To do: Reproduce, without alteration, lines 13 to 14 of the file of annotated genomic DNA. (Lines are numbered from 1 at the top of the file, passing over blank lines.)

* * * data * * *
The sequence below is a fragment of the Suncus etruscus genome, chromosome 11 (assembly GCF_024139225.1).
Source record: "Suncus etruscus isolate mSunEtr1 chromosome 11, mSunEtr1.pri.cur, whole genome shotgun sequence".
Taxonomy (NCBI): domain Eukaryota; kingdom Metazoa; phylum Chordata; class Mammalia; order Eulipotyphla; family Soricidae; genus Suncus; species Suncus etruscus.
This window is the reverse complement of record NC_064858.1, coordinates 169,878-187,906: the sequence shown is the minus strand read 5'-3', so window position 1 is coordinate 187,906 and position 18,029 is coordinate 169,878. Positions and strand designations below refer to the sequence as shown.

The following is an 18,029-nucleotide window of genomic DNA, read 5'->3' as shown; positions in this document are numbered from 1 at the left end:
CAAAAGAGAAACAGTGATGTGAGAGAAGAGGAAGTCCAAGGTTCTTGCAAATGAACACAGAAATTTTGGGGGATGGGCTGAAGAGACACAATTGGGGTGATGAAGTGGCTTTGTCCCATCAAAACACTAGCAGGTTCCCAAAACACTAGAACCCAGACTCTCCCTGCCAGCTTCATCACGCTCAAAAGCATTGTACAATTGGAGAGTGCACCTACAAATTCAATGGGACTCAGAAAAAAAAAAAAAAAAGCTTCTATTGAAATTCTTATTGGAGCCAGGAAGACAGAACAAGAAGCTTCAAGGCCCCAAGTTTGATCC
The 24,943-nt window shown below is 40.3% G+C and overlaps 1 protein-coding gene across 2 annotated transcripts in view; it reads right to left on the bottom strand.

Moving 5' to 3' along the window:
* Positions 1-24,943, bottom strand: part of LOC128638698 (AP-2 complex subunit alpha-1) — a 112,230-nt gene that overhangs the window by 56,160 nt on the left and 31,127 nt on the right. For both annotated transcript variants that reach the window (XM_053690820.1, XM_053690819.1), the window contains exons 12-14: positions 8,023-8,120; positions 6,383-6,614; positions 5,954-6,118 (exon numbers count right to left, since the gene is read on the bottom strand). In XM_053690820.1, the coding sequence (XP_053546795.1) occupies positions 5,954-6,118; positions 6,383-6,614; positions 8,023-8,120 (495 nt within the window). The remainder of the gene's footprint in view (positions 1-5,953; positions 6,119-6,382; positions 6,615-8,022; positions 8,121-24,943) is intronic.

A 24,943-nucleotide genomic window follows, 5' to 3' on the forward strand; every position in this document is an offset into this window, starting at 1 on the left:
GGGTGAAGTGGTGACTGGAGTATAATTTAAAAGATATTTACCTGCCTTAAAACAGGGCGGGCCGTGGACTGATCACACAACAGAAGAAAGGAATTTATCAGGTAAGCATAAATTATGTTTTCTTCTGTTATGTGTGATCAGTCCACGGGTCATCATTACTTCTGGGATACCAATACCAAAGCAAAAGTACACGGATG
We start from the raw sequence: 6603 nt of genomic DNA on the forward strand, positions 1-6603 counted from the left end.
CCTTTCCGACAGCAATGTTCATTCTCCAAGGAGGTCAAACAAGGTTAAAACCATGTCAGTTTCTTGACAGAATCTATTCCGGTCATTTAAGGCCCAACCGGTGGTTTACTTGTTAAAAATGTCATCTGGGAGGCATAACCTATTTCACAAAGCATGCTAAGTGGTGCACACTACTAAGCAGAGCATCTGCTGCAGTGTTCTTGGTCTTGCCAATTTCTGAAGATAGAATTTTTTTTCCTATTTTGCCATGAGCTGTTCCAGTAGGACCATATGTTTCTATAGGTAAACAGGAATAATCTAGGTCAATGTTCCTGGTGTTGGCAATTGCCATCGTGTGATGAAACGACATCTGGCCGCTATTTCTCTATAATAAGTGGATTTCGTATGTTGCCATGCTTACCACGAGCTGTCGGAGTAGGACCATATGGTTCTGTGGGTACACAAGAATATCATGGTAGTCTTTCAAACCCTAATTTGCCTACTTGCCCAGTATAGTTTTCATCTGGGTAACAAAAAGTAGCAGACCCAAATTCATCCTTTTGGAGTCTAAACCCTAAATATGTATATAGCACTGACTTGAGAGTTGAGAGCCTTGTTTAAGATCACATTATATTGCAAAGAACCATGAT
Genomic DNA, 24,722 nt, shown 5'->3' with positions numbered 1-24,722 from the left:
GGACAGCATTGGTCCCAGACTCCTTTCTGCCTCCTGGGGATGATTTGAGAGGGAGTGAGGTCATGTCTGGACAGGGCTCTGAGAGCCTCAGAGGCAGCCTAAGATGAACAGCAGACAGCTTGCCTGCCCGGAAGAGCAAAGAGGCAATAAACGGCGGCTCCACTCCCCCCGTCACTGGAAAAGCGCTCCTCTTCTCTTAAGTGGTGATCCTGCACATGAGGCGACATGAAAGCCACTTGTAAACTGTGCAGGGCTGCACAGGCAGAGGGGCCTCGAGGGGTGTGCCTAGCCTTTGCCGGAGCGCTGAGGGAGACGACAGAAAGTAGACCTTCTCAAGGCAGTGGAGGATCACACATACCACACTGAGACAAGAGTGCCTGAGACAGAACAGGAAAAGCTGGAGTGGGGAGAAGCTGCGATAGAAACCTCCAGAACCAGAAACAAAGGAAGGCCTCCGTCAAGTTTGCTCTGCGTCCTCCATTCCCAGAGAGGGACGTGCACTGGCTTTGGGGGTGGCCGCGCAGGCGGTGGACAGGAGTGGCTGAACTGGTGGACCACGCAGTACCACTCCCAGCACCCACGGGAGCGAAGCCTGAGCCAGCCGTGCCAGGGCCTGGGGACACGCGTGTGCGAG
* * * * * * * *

CCTTTCCGACAGCAATGTTCATTCTCCAAGGAGGTCAAACAAGGTTAAAACCATGTCAGTTTCTTGACAGAATCTATTCCGGTCATTTAAGGCCCAACCGGTGGTTTACTTGTTAAAAATGTCATCTGGGAGGCATAACCTATTTCACAAAGCATGCTAAGTGGTGCACACTACTAAGCAGAGCATCTGCTGCAGTGTTCTTGGTCTTGCCAATTTCTGAAGATAGAATTTTTTTTCCTATTTTGCCATGAGCTGTTCCAGTAGGACCATATGTTTCTATAGGTAAACAGGAATAATCTAGGTCAATGTTCCTGGTGTTGGCAATTGCCATCGTGTGATGAAACGACATCTGGCCGCTATTTCTCTATAATAAGTGGATTTCGTATGTTGCCATGCTTACCACGAGCTGTCGGAGTAGGACCATATGGTTCTGTGGGTACACAAGAATATCATGGTAGTCTTTCAAACCCTAATTTGCCTACTTGCCCAGTATAGTTTTCATCTGGGTAACAAAAAGTAGCAGACCCAAATTCATCCTTTTGGAGTCTAAACCCTAAATATGTATATAGCACTGACTTGAGAGTTGAGAGCCTTGTTTAAGATCACATTATATTGCAAAGAACCATGAT
Genomic DNA, 24,722 nt, shown 5'->3' with positions numbered 1-24,722 from the left: